It’s a job that lasts for years and requalifies the entire territory, practically at zero cost. There are no resources in the municipal coffers, so every corner is cleaned up by volunteers – among whom Fabio is always at the forefront – and equipped with pine trees (provided by the Forestry Service) that, in a few years of growth, provide shade in these sun-drenched lands; then strawberry trees are planted to offer spontaneous fruits, benches for rest and directional signs are installed. Every problem is solved with goodwill and ingenuity. Someone, on a freshly cleaned stretch, throws away a tractor wheel. How to dispose of it? The problem turns into an opportunity that characterizes all the kilometers of the Francigena around Cannole today: “I got the idea of not moving the wheel but instead coloring it, always with the help of many volunteers who are eager to support any initiative. After painting the wheel, I got the idea of painting the benches.” He convinces a few companies to provide the paint for free, and today the benches with rainbow colors and aphorisms are photographed and posted by walkers from all over the world.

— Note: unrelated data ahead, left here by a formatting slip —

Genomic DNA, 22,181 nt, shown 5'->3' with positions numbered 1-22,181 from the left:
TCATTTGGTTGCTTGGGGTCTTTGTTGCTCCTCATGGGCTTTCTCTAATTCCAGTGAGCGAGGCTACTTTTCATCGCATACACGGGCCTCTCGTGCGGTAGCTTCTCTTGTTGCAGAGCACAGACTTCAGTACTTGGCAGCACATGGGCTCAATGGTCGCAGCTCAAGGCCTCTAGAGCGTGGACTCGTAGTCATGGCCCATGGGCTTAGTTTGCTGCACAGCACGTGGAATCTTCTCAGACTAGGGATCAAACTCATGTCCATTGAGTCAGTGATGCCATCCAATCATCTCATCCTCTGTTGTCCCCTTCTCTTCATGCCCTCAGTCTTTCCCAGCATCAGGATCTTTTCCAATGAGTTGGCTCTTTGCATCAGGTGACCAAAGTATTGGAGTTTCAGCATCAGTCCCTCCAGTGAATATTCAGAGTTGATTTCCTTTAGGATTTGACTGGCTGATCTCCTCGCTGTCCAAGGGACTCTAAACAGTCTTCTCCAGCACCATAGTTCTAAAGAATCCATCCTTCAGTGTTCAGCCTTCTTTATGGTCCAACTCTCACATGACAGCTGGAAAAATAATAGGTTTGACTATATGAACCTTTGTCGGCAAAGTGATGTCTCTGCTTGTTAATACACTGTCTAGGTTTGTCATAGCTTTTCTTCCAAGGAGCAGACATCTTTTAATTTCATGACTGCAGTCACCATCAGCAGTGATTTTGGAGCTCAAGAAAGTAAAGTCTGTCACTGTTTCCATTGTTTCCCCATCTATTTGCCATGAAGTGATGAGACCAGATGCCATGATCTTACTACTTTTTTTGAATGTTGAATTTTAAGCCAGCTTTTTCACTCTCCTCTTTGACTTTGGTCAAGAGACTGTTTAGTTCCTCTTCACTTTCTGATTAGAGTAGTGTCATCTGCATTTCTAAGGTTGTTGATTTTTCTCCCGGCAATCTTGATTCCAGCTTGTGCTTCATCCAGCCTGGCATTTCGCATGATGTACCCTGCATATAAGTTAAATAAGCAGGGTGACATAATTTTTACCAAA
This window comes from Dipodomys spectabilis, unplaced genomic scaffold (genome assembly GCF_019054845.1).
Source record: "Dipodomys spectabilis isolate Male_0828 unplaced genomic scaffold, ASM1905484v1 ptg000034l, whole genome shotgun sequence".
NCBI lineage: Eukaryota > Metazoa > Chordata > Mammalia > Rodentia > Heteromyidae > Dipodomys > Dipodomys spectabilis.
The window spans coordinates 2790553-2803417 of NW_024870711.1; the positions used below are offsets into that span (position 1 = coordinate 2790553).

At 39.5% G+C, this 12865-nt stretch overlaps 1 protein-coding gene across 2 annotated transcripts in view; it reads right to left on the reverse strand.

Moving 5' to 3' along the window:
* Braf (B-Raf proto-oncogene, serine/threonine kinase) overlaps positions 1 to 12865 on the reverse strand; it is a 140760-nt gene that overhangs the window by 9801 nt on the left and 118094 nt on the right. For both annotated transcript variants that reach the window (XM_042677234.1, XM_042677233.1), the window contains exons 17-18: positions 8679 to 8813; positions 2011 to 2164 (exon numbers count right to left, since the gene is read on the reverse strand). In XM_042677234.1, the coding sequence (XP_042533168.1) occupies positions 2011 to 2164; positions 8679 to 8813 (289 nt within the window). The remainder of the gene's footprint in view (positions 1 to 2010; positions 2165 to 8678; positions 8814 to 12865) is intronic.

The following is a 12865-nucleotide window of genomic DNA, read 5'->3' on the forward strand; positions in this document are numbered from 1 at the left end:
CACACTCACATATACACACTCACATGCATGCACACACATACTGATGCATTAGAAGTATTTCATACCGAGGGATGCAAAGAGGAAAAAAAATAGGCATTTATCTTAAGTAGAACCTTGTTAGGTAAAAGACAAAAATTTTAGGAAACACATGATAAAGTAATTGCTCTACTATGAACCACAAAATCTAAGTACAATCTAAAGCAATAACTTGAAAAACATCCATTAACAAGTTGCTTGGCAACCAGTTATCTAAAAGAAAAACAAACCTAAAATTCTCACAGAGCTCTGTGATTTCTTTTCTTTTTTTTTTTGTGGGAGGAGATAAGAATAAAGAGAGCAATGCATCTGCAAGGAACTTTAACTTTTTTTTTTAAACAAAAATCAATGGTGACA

A homemade hospitality network

The group of volunteers is expanding more and more, and involving friends from the “Urpi te macchia,” another very active association in the area, the Pilgrim’s Tree is created: a signpost totem that is perhaps the most photographed attraction along this stretch of the Via Francigena. An abandoned Hypogeum is restored by digging away tons of material. Reviving the ancient tradition, the Templar Cross becomes a place where pilgrims can leave their thoughts, a trace of their passage. Many ideas that help to deeply understand the territory and enrich the journey, making it unforgettable.

The model of Santiago inspires another aspect of Fabio’s activity, which is that of donation-based hospitality. Thus, he contributes, with the Association, to the creation of a network with parish priests and other support points, starting from his own home, along the stretch from Brindisi to Leuca, where pilgrim menus are also available for 15 euros. “There’s still a taste of authenticity. Pilgrims eat with us at the table. If we were to do it every day, it would be burdensome, but like this, it becomes a joy. Over the years, this spontaneous movement of people opening their homes has formed, organized for any emergency, helping and intervening, and this makes the difference.”